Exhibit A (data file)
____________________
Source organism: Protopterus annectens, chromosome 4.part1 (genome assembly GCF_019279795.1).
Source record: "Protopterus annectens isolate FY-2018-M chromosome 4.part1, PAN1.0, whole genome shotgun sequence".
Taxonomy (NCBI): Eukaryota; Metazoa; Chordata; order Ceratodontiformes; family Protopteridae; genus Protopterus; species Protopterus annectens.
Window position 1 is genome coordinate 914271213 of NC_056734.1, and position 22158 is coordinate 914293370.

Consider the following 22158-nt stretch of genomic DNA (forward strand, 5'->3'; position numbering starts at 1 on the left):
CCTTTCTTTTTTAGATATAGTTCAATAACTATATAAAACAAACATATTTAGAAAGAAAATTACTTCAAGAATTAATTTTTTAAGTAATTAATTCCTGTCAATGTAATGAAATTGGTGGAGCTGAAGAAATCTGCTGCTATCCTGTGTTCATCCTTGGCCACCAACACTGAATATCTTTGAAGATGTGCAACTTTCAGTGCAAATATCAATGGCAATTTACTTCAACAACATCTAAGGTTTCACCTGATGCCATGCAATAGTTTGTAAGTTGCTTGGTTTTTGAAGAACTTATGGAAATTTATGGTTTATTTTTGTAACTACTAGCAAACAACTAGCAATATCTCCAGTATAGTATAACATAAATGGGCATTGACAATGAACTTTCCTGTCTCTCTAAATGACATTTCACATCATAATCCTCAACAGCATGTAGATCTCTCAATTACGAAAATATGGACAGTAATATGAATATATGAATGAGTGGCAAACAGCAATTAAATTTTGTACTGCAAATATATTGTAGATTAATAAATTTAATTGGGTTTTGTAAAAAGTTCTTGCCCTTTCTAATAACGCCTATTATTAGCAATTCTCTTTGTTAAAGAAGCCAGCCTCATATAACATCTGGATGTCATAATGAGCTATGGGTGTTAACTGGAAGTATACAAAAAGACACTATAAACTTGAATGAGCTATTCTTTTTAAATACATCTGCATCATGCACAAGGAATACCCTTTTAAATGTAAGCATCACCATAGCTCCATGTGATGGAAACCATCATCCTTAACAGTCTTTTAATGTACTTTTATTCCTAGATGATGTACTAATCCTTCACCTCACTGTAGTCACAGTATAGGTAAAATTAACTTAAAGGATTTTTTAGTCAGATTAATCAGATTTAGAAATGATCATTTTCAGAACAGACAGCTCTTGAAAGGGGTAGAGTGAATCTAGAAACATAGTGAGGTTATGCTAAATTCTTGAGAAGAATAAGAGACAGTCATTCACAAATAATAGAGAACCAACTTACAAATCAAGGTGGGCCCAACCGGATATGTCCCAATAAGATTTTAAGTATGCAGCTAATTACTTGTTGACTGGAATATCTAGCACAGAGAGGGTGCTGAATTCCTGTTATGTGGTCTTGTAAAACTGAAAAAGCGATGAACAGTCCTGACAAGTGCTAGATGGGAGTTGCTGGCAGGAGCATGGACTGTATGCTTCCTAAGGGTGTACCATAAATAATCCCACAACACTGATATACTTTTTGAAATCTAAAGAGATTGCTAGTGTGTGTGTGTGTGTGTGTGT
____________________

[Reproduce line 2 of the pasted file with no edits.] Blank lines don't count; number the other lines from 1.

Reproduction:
Source record: "Protopterus annectens isolate FY-2018-M chromosome 4.part1, PAN1.0, whole genome shotgun sequence".